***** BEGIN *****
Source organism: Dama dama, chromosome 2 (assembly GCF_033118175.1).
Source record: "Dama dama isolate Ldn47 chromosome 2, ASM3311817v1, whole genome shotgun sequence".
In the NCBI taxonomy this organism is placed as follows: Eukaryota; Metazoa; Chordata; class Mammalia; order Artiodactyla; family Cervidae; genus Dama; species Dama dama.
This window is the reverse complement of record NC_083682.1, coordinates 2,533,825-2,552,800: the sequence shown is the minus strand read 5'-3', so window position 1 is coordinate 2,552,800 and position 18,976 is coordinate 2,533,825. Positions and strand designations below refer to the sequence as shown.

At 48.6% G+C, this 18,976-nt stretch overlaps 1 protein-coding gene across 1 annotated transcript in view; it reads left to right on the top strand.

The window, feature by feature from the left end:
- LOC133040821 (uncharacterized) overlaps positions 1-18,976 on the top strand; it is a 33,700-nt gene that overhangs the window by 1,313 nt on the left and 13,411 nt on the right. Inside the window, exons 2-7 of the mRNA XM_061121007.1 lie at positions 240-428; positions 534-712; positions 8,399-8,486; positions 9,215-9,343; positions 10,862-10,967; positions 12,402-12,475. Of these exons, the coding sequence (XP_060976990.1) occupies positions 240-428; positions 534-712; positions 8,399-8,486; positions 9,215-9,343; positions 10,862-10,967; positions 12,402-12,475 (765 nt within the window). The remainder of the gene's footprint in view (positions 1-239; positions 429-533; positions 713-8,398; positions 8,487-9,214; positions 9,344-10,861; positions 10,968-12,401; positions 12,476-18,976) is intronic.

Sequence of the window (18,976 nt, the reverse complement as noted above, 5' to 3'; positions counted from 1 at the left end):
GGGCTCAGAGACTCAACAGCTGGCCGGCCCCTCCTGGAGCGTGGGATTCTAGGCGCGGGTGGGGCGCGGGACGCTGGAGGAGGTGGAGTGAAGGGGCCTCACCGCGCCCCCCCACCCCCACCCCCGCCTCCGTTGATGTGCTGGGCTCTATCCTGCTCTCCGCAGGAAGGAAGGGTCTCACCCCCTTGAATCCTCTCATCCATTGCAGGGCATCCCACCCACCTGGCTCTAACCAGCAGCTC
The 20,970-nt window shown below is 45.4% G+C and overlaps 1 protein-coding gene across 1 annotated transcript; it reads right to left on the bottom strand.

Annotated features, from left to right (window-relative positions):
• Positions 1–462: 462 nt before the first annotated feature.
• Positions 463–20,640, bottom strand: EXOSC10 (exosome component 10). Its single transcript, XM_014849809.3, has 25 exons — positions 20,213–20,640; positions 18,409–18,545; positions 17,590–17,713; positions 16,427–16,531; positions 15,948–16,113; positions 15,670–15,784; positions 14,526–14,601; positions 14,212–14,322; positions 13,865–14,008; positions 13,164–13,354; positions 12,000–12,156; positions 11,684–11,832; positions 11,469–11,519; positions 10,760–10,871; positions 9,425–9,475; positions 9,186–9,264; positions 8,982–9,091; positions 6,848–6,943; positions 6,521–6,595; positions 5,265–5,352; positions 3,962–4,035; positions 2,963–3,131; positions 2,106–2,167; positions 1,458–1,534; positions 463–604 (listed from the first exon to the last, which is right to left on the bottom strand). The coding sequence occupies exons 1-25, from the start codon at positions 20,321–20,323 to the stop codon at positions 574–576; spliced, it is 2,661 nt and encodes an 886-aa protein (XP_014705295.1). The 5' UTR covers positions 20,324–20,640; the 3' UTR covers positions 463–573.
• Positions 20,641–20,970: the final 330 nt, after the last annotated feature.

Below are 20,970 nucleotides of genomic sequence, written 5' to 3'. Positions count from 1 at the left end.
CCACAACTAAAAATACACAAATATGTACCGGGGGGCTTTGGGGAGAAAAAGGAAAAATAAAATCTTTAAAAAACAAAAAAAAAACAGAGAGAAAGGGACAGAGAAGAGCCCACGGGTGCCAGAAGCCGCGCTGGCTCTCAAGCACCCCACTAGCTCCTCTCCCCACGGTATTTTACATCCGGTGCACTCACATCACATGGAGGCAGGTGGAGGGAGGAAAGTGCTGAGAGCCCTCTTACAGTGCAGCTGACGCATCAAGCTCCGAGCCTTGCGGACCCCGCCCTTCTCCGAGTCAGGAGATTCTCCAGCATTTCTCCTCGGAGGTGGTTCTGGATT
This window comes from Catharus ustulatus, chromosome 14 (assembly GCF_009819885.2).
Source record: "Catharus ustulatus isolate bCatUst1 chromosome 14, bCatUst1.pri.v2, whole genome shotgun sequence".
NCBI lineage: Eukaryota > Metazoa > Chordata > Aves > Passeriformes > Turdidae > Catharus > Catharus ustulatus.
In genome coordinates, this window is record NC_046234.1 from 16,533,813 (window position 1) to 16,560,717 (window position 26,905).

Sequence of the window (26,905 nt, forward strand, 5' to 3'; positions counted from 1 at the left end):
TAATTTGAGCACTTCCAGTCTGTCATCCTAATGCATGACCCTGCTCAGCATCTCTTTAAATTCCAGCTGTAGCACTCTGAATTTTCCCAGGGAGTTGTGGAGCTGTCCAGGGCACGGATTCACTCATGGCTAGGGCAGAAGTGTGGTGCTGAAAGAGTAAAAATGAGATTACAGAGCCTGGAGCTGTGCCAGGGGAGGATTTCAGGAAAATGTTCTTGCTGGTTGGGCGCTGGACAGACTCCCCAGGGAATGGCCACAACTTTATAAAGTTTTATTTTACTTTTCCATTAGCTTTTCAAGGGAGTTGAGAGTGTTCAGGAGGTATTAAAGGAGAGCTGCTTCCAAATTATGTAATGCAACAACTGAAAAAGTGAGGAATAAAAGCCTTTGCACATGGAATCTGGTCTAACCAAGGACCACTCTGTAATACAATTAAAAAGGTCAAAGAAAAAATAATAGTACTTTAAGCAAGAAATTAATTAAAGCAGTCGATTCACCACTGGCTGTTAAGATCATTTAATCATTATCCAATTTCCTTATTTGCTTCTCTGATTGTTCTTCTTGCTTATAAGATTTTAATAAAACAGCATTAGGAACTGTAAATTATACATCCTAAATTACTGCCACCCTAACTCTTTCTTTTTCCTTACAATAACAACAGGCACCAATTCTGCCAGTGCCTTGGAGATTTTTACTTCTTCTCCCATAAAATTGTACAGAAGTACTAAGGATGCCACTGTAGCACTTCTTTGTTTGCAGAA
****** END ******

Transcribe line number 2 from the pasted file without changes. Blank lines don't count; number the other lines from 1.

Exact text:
Source record: "Dama dama isolate Ldn47 chromosome 2, ASM3311817v1, whole genome shotgun sequence".